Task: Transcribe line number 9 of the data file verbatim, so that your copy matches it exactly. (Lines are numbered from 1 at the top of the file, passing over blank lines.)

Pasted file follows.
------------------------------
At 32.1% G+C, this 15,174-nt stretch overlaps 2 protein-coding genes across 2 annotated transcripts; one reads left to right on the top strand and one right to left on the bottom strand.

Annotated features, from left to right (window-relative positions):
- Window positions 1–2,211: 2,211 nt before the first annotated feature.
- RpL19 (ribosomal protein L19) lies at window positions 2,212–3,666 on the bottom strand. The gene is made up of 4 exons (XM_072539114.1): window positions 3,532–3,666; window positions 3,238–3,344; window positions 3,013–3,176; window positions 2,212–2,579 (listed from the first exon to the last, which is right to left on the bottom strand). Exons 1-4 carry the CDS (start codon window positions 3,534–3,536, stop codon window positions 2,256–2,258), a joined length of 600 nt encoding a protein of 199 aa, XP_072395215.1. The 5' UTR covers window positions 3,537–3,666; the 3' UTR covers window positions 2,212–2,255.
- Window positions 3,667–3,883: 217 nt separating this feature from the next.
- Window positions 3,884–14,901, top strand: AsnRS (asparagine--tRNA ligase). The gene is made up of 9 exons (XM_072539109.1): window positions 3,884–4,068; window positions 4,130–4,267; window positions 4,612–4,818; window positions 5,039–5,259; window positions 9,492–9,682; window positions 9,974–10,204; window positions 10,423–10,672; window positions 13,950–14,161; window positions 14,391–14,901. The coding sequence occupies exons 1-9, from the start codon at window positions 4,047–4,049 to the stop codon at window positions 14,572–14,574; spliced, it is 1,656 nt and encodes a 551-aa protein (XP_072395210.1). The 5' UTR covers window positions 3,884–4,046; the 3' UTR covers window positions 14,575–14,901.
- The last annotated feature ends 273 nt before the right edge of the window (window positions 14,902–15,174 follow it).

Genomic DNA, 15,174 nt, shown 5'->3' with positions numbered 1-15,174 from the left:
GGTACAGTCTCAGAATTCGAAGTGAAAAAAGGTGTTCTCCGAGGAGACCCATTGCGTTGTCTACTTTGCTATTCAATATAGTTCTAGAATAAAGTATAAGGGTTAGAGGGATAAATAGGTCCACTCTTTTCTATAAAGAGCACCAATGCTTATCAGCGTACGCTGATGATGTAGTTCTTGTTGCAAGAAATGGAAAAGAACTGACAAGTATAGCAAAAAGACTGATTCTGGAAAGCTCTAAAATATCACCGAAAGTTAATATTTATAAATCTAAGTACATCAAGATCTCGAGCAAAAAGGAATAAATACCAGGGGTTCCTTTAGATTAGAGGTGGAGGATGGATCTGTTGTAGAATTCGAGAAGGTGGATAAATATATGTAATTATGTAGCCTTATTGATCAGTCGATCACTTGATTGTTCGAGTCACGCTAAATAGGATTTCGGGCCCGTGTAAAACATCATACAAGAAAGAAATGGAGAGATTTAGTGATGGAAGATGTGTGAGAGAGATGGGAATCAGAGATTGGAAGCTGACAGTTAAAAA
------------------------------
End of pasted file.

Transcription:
GGTACAGTCTCAGAATTCGAAGTGAAAAAAGGTGTTCTCCGAGGAGACCCATTGCGTTGTCTACTTTGCTATTCAATATAGTTCTAGAATAAAGTATAAGGGTTAGAGGGATAAATAGGTCCACTCTTTTCTATAAAGAGCACCAATGCTTATCAGCGTACGCTGATGATGTAGTTCTTGTTGCAAGAAATGGAAAAGAACTGACAAGTATAGCAAAAAGACTGATTCTGGAAAGCTCTAAAATATCACCGAAAGTTAATATTTATAAATCTAAGTACATCAAGATCTCGAGCAAAAAGGAATAAATACCAGGGGTTCCTTTAGATTAGAGGTGGAGGATGGATCTGTTGTAGAATTCGAGAAGGTGGATAAATATATGTAATTATGTAGCCTTATTGATCAGTCGATCACTTGATTGTTCGAGTCACGCTAAATAGGATTTCGGGCCCGTGTAAAACATCATACAAGAAAGAAATGGAGAGATTTAGTGATGGAAGATGTGTGAGAGAGATGGGAATCAGAGATTGGAAGCTGACAGTTAAAAA